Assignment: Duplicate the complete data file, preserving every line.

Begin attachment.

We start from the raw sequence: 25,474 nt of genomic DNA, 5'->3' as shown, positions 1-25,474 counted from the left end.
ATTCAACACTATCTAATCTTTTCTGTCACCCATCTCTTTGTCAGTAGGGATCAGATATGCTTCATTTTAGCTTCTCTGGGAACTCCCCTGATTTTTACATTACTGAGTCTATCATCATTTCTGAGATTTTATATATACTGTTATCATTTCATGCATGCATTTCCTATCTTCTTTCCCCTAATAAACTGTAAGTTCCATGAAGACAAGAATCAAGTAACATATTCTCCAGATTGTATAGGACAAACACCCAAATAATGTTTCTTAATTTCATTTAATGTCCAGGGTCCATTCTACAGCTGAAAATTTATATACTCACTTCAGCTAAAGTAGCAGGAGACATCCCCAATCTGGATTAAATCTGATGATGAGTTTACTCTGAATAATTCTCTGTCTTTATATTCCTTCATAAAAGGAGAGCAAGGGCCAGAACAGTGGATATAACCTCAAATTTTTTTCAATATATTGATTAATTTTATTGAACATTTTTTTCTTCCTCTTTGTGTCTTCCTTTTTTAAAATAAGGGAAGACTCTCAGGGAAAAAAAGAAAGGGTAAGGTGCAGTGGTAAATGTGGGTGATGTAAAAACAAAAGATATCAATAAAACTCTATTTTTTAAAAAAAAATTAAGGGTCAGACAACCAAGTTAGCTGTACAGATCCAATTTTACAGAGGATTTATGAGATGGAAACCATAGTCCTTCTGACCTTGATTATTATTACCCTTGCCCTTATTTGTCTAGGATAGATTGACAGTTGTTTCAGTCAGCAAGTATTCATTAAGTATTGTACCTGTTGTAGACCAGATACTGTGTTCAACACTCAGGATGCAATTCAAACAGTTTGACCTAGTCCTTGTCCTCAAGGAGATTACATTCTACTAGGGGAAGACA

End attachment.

We start from the raw sequence: 25,474 nt of genomic DNA, 5'->3' as shown, positions 1-25,474 counted from the left end.
ATTCAACACTATCTAATCTTTTCTGTCACCCATCTCTTTGTCAGTAGGGATCAGATATGCTTCATTTTAGCTTCTCTGGGAACTCCCCTGATTTTTACATTACTGAGTCTATCATCATTTCTGAGATTTTATATATACTGTTATCATTTCATGCATGCATTTCCTATCTTCTTTCCCCTAATAAACTGTAAGTTCCATGAAGACAAGAATCAAGTAACATATTCTCCAGATTGTATAGGACAAACACCCAAATAATGTTTCTTAATTTCATTTAATGTCCAGGGTCCATTCTACAGCTGAAAATTTATATACTCACTTCAGCTAAAGTAGCAGGAGACATCCCCAATCTGGATTAAATCTGATGATGAGTTTACTCTGAATAATTCTCTGTCTTTATATTCCTTCATAAAAGGAGAGCAAGGGCCAGAACAGTGGATATAACCTCAAATTTTTTTCAATATATTGATTAATTTTATTGAACATTTTTTTCTTCCTCTTTGTGTCTTCCTTTTTTAAAATAAGGGAAGACTCTCAGGGAAAAAAAGAAAGGGTAAGGTGCAGTGGTAAATGTGGGTGATGTAAAAACAAAAGATATCAATAAAACTCTATTTTTTAAAAAAAAATTAAGGGTCAGACAACCAAGTTAGCTGTACAGATCCAATTTTACAGAGGATTTATGAGATGGAAACCATAGTCCTTCTGACCTTGATTATTATTACCCTTGCCCTTATTTGTCTAGGATAGATTGACAGTTGTTTCAGTCAGCAAGTATTCATTAAGTATTGTACCTGTTGTAGACCAGATACTGTGTTCAACACTCAGGATGCAATTCAAACAGTTTGACCTAGTCCTTGTCCTCAAGGAGATTACATTCTACTAGGGGAAGACA